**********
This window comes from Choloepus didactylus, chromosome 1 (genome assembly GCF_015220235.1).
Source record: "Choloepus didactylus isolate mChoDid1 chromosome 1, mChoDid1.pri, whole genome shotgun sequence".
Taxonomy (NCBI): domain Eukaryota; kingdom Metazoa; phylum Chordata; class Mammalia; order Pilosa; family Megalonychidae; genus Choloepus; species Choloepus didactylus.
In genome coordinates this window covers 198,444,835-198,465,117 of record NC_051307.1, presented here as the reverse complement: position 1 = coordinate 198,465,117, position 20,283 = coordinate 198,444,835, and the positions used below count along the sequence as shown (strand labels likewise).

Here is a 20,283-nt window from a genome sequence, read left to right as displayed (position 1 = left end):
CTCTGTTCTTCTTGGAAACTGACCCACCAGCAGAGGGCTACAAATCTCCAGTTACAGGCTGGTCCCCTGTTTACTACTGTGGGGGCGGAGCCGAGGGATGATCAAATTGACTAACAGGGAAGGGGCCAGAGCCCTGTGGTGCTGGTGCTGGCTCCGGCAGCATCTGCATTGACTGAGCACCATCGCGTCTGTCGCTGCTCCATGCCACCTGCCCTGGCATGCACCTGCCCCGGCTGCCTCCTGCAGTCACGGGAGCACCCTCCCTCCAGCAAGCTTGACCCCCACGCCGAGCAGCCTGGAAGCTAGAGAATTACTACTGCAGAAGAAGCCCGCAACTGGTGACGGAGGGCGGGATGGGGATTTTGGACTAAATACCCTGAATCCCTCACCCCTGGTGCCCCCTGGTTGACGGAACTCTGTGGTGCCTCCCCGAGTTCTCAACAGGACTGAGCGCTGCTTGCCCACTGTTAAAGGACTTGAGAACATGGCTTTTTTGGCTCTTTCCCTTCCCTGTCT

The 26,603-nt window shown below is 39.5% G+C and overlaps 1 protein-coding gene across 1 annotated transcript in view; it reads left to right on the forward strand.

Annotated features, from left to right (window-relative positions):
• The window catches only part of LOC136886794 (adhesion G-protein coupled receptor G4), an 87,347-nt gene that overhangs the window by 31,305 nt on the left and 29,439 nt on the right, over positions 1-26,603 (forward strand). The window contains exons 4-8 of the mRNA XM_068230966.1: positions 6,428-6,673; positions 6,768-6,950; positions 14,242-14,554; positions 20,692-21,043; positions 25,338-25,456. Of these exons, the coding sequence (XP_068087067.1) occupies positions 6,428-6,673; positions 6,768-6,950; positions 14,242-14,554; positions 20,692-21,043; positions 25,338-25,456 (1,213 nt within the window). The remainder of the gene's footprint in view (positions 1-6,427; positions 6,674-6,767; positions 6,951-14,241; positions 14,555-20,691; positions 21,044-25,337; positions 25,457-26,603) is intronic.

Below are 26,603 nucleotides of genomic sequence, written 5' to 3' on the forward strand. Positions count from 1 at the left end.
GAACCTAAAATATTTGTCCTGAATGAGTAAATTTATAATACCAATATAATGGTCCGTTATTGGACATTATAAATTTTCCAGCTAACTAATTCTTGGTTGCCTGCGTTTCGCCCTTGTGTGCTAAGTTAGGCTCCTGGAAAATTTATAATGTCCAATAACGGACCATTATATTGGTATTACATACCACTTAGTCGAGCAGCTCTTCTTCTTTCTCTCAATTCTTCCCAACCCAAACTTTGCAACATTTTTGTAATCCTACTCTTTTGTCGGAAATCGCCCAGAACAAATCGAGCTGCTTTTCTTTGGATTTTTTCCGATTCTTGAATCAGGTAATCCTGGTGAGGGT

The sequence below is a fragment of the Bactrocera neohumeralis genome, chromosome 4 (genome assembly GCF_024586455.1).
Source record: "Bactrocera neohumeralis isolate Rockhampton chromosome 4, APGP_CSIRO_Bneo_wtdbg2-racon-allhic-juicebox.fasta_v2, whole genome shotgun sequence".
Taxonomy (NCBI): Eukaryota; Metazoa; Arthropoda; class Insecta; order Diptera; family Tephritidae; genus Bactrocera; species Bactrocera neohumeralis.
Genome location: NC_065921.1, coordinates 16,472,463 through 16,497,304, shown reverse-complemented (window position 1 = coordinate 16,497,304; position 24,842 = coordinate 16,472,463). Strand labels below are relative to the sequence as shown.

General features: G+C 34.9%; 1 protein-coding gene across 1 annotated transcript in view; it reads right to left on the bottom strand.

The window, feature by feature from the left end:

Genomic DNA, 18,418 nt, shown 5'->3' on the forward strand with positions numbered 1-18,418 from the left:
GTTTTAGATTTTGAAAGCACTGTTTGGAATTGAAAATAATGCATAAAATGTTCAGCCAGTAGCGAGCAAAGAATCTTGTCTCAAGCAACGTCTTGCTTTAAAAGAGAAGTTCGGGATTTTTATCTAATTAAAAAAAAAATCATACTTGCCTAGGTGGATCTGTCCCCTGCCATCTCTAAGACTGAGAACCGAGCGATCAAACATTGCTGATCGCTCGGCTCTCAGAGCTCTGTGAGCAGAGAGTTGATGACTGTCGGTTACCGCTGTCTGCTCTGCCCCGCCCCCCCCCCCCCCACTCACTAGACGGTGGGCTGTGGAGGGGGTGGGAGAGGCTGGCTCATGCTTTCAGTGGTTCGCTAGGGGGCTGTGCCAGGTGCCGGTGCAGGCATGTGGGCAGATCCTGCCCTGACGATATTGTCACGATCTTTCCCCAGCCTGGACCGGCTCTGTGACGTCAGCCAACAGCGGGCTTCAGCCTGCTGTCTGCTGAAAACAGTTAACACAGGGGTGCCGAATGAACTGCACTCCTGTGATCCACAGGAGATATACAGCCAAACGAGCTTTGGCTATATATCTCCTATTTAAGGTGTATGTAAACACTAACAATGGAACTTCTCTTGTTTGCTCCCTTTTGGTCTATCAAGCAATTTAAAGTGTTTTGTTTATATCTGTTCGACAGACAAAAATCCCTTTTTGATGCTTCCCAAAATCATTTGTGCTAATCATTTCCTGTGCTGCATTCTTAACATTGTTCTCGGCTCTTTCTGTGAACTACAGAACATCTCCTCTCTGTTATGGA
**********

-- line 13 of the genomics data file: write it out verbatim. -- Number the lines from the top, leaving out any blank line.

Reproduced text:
Source record: "Bactrocera neohumeralis isolate Rockhampton chromosome 4, APGP_CSIRO_Bneo_wtdbg2-racon-allhic-juicebox.fasta_v2, whole genome shotgun sequence".